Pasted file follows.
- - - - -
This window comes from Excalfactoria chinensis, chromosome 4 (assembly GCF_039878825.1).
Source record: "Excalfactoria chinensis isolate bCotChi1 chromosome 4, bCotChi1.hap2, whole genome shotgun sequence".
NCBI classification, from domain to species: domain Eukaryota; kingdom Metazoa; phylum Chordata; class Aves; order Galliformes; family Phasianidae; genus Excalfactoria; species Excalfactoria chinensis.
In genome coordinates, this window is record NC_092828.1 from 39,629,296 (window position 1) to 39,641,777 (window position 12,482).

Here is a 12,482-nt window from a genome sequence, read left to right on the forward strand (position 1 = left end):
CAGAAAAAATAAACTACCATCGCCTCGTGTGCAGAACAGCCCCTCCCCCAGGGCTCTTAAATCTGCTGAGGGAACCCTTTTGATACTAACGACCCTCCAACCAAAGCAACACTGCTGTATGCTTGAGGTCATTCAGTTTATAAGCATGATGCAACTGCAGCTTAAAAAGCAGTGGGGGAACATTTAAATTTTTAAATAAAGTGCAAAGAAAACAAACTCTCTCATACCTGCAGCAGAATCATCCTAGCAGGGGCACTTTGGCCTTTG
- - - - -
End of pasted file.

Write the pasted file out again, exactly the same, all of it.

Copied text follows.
This window comes from Excalfactoria chinensis, chromosome 4 (assembly GCF_039878825.1).
Source record: "Excalfactoria chinensis isolate bCotChi1 chromosome 4, bCotChi1.hap2, whole genome shotgun sequence".
NCBI classification, from domain to species: domain Eukaryota; kingdom Metazoa; phylum Chordata; class Aves; order Galliformes; family Phasianidae; genus Excalfactoria; species Excalfactoria chinensis.
In genome coordinates, this window is record NC_092828.1 from 39,629,296 (window position 1) to 39,641,777 (window position 12,482).

Here is a 12,482-nt window from a genome sequence, read left to right on the forward strand (position 1 = left end):
CAGAAAAAATAAACTACCATCGCCTCGTGTGCAGAACAGCCCCTCCCCCAGGGCTCTTAAATCTGCTGAGGGAACCCTTTTGATACTAACGACCCTCCAACCAAAGCAACACTGCTGTATGCTTGAGGTCATTCAGTTTATAAGCATGATGCAACTGCAGCTTAAAAAGCAGTGGGGGAACATTTAAATTTTTAAATAAAGTGCAAAGAAAACAAACTCTCTCATACCTGCAGCAGAATCATCCTAGCAGGGGCACTTTGGCCTTTG